Café on the Corner Serves Soul Food in Pittsburgh With A Side of Community Service
Café on the Corner’s Kitchen of Grace program in Marshall-Shadeland guides young people toward brighter futures.
Michael Blackwell makes the best gumbo this side of The Big Easy.
There’s always a pot of seafood stew simmering at Café on the Corner, the North Side eatery he opened with his wife, Lateresa Blackwell, in 2014.
Folks from all walks of life stop by for soul food and fellowship. The Blackwells, who also live in the Marshall-Shadeland neighborhood, use the restaurant as a community hub and a catalyst for change.
Through the nonprofit Kitchen of Grace, they’re helping North Siders ages 16 to 24 better themselves by learning the ins and outs of the hospitality industry.
“We have choices; you can either choose to go down the path of destruction or you can choose to go down a path that leads to success,” says Lateresa Blackwell, who has a master’s degree in organizational leadership.
Kitchen of Grace started two years after the couple converted the Home Plate Bar, a longtime nuisance spot, into a lunch and dinner destination. From the large, front window, they saw rudderless teenagers roaming the streets in need of direction. They broke up fights, offered advice and fed a lot of latchkey kids. The Blackwells, who have six children of their own, soon became surrogate parents to the entire block.
Through a grant from The Buhl Foundation, they came up with bylaws, established and trained a board of directors, set up an online application and welcomed their first class into Kitchen of Grace.
The 16-week program teaches everything from catering, management and event planning to financial literacy, proper business attire and interview etiquette. Students, who can also earn their ServeSafe certification through the course, are given a $1,200 stipend, which they use to open their own bank account. The Blackwells keep tabs on participants for 18 months post-graduation, but most are bonded to them for life.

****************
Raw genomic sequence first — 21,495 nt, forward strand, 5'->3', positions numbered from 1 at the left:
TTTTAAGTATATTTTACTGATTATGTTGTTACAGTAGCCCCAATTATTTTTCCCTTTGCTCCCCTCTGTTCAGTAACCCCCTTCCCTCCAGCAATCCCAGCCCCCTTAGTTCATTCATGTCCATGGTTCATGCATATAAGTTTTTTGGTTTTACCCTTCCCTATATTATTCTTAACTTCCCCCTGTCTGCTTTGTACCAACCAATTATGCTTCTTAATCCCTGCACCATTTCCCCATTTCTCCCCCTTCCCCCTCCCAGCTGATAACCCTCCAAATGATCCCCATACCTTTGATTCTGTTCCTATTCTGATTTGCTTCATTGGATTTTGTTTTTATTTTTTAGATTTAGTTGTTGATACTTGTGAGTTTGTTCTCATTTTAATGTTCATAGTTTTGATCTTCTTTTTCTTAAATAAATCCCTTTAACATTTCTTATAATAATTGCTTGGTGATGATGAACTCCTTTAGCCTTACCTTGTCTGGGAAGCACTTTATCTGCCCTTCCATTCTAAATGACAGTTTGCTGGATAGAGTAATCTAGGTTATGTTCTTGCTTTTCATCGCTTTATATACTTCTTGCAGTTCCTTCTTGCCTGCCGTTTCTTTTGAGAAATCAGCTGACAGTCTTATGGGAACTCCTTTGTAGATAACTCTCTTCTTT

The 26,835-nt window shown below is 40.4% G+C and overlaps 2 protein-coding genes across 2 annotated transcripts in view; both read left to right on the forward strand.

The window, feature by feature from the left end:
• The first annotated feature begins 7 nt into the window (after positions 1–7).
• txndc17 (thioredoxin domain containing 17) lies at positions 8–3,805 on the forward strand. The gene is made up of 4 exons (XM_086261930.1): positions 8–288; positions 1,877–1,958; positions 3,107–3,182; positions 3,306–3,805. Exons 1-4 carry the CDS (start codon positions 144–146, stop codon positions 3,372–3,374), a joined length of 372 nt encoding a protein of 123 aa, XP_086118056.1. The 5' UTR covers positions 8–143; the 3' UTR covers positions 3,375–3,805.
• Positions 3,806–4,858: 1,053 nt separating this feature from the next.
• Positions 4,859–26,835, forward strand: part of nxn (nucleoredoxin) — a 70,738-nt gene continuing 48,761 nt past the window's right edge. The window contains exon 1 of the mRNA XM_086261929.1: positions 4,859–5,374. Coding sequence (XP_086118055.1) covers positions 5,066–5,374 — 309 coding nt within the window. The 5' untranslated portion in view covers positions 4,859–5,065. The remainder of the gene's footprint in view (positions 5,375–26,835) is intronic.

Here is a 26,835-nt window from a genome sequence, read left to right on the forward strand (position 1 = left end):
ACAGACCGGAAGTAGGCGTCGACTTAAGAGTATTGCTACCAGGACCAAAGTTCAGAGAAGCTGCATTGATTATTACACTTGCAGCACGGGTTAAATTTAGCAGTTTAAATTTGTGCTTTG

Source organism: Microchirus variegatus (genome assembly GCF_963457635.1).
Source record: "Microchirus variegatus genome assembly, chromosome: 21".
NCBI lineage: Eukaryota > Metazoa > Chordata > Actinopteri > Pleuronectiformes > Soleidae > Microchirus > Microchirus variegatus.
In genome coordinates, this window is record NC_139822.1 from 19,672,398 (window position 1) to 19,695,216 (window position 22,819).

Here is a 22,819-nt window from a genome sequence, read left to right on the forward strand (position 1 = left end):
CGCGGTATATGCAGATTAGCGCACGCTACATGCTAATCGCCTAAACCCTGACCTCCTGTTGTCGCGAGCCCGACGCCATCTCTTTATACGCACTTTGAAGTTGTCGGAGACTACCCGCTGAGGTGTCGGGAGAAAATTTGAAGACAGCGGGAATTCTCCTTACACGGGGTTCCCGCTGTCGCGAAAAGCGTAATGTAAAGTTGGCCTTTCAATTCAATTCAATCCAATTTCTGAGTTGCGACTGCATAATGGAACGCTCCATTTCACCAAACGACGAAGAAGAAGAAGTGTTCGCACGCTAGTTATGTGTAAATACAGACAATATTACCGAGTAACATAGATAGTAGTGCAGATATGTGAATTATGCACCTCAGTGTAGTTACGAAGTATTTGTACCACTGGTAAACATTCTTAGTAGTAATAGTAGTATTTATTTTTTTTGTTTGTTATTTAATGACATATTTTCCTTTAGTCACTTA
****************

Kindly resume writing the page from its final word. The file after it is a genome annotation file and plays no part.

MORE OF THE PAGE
In addition to colorful mementos collected from their trips abroad, Café on the Corner boasts framed photos of students beaming at their graduation ceremonies.
Twenty-year-old Kitchen of Grace alumna, Brianna Kline-Costa considers the Blackwells family. Five years ago, after learning about the program through New Hope Church, she enrolled in the program with her best friend, Kianna Copeland.
Raised on the North Side by a hard-working waitress, Kline-Costa was naturally drawn to food service. Through Café on the Corner, she ended up getting a crash course in community engagement that led to a full-ride scholarship to Philadelphia’s Temple University, where she is a senior with a 3.99 GPA.
In addition to learning cooking basics from “Mr. Mike,” she wrote grant applications, organized events, designed and distributed posters and learned to handle all of the day-of details. She hosted a Truck-and-Treat Halloween activity and a holiday toy drive and taught music to underprivileged kids at the restaurant, which, for a time, had a piano on site.
The Blackwells rewarded her dedication with a trip to New Orleans. There, they visited Catalyst Kitchens, an organization similar to Kitchen of Grace, and tried the local gumbo.
“I remember joking when we came back that New Orleans was so much fun but none of the gumbo down there was as good as Mr. Mike’s,” the student says with a laugh.
Kline-Costa, a Mexican-American who lost her father at an early age, plans to attend graduate school at Carnegie Mellon University and eventually work in public policy with a focus on the immigrant community.